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Posted on Jul 1, 2017 |

Whitehorse And Planning Canol Road

Whitehorse And Planning Canol Road
Nisutlin Bay Bridge, Teslin, Yukon


June 10, 2017


250 kilometres


Tom and I went through our morning tear-down and pack up routine and rode 75 kilometers into Teslin for fuel and breakfast. Once again, I had to add octane-boost to my tank as the station only had 87 octane and Big Ethel loves Premium. There is a noticeable drop in mileage whenever I use less than 91 octane fuel. 

During breakfast, we had the chance to chat with a few other riders to compare notes on our respective adventures. It seems most of the riders we met were heading to Alaska.

After a leisurely breakfast we got back on the road and headed to Whitehorse. Two hours later, we pulled into a McDonalds parking lot in Whitehorse to do some planning and have a coffee.

While enjoying the coffee another rider walked up to our table and struck up a conversation, asking about our bikes and our plans. It turns out that he was a retired RCMP officer who had been posted all across the Yukon and northern BC over the past 30 years. Familiar with all of the well known adventure roads in the area, he strongly recommended that we ride the South Canol road and a portion of the North leg as well.

I had researched the North and South Canol roads while preparing for this trip and fully intended to ride at least the southern portion.

Our friendly ex-LEO then strongly emphasized that we needed to get some bear spray – and keep it close at hand and ready at ALL times.

We thanked our impromptu-guide and rode around the block to check-in at Lister Motorsports – the shop that would be receiving my Priority Post package from MSW in Ottawa. I introduced myself to Micah at Listers and we eventually got around to discussing our riding plans.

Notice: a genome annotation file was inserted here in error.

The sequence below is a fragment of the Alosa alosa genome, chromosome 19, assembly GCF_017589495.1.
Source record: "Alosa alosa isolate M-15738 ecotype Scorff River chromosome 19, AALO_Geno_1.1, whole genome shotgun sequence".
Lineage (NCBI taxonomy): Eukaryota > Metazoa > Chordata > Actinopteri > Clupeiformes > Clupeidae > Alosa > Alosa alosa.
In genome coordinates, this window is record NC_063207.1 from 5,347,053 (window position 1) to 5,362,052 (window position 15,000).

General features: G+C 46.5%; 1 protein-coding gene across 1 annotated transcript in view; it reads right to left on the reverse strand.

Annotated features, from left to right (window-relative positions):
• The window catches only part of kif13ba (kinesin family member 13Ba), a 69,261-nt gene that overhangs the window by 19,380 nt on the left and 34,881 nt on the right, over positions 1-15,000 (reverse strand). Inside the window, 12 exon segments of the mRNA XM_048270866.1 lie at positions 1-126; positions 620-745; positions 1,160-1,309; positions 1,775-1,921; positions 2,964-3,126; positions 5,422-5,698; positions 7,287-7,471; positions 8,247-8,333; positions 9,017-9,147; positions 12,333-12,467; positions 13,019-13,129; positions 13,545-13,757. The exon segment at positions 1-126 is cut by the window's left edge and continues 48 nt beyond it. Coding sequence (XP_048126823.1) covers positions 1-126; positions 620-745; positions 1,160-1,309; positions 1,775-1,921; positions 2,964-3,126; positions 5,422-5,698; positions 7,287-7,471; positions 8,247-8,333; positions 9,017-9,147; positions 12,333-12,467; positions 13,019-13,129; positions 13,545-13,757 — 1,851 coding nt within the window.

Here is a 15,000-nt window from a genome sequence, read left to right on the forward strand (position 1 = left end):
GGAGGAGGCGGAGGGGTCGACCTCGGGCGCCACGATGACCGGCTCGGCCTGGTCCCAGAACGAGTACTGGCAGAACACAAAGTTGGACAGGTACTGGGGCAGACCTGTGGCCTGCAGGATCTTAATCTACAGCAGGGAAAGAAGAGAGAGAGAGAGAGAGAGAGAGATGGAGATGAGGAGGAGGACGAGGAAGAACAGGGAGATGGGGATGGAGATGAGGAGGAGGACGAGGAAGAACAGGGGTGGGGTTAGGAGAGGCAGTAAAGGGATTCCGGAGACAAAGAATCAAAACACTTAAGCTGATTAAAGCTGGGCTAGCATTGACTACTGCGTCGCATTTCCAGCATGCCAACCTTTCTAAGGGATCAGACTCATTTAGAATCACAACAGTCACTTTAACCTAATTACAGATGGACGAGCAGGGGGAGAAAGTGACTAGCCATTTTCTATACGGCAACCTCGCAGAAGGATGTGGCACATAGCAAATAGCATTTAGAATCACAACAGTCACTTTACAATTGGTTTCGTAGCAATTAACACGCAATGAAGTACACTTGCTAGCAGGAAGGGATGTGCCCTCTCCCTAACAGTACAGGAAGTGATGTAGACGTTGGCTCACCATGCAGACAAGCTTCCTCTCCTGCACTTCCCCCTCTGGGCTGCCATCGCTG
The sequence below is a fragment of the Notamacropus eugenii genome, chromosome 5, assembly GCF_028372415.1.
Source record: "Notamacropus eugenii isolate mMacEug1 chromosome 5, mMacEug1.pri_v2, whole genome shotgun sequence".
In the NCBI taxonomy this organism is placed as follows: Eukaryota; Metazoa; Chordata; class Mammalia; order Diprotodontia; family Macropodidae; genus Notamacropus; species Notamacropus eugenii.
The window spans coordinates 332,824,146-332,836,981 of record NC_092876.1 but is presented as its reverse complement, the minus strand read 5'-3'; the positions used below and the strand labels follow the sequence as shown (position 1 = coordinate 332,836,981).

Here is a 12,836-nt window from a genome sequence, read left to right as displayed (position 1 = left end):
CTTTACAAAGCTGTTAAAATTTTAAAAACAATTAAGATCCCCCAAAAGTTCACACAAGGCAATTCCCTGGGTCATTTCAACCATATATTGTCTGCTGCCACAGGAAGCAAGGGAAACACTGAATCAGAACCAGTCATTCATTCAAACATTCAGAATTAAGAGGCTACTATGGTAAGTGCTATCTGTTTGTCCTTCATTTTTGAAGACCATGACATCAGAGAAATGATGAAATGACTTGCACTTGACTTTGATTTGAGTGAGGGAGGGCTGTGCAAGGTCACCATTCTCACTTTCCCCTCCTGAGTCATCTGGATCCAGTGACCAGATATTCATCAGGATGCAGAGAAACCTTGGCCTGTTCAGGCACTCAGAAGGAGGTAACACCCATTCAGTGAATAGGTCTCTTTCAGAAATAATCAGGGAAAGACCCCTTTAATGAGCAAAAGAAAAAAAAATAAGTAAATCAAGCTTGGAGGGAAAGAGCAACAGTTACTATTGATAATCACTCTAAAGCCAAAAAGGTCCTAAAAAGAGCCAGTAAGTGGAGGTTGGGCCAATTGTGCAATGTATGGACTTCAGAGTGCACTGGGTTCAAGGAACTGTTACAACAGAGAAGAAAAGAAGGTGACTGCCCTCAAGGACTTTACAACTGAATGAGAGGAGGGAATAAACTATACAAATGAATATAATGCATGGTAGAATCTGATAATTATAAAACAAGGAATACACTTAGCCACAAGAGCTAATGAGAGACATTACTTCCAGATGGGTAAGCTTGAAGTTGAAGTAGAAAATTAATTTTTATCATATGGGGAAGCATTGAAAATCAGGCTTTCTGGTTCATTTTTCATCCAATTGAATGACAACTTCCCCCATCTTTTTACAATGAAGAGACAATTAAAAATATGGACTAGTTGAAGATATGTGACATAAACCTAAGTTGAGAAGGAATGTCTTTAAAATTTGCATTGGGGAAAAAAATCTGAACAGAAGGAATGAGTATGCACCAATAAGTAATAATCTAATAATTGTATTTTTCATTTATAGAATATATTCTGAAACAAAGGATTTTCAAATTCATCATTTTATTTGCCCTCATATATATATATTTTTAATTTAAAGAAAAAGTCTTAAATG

When we mentioned North and South Canol roads, we spent the next 10 minutes listening to harrowing and horrific tales of recent grizzly attacks. Hmmmmm . . .

Later, Tom and I discussed it further and we came to a compromise: we would ride South Canol road, but we would not rough camp along the way. This would make it a long day, but that would better than becoming an MRE for an 800 pound omnivore – speaking of MREs briefly as well, we’d packed quite a lot as they’re good for what they do, but if you have the option to stop somewhere for food, you may as well.

We picked up an extra can of bear spray and headed out to the Hi Country RV Park to meet up with Lorie.

Tom had yet to meet theshnizzle, and within 10 minutes it was like we had all been riding together for weeks.

That’s one of the really interesting aspects of adventure motorcycle riding – or rather, riding adventure-style motorcycles. There are never any uncomfortable silences or awkward moments – you simply walk up to another rider, put out your hand and introduce yourself. And just like that, you are sharing tales of roads traveled, incredible sights seen, roads that you really gotta ride, oh – and the times that you have dropped your bike ?

As a matter of fact, sometimes that information precedes you, as was the case when I sauntered over to introduce myself to the BMW rider who was camped just across the way.

Moe was also on his way to D2D, and as soon as I mentioned that I was  Joe, and that I was waiting on a part to arrive in Whitehorse, Moe began to chuckle.

“Oh, you’re the guy that broke his footpeg off at the Yukon sign. I was talking to a couple of Harley riders that met you in Watson Lake.”

And that is how quickly word travels in the motorcycle community!

Moe and I chatted a little further, wished each other safe riding and I went back over to our campsite, letting Tom and Lorie know that I was heading into town to go to the library and access the internet – yes, to work on some writing.

I also had to complete an impromptu repair to my Macna motorcycle jacket (see my preview/review post from the 2015 Kimpex Show): one of the Velcro cuff fasteners was coming apart at the seams, literally.

I asked a local shopkeeper where I might have my jacket repaired and was directed to Bolt & Button, where Lisa took my jacket from me, suggested I go kill 15 minutes, and 12 minutes later came out to the sidewalk to hand me my newly repaired garment.

Free of charge.

I’ll say it again: it is the people that you meet along the way that truly make the adventure.

Thank you Lisa, for offering professional service on the spur of the moment to a fellow in need, and for doing so out of the sprit of giving.

It is truly appreciated.

A couple of hours later, dinner eaten, it was time to call it a night.

After all, Tom and I had plans in the morning.

If you are ever traveling through Whitehorse, Hi Country RV park is the place to stay. Laundry facilities, well appointed, clean and hot showers, a store, firewood; if you need it, they likely have it. And the tent sites are quite large – we fit 3 bikes and 3 tents on the same site.



My leg, on the other hand, was not doing exceptionally well. The ankle was really swollen, and walking was quite painful.

I was not sorry to have an easy, short day.

Next up: Riding South Canol Road, and learning to pay attention to the Weather.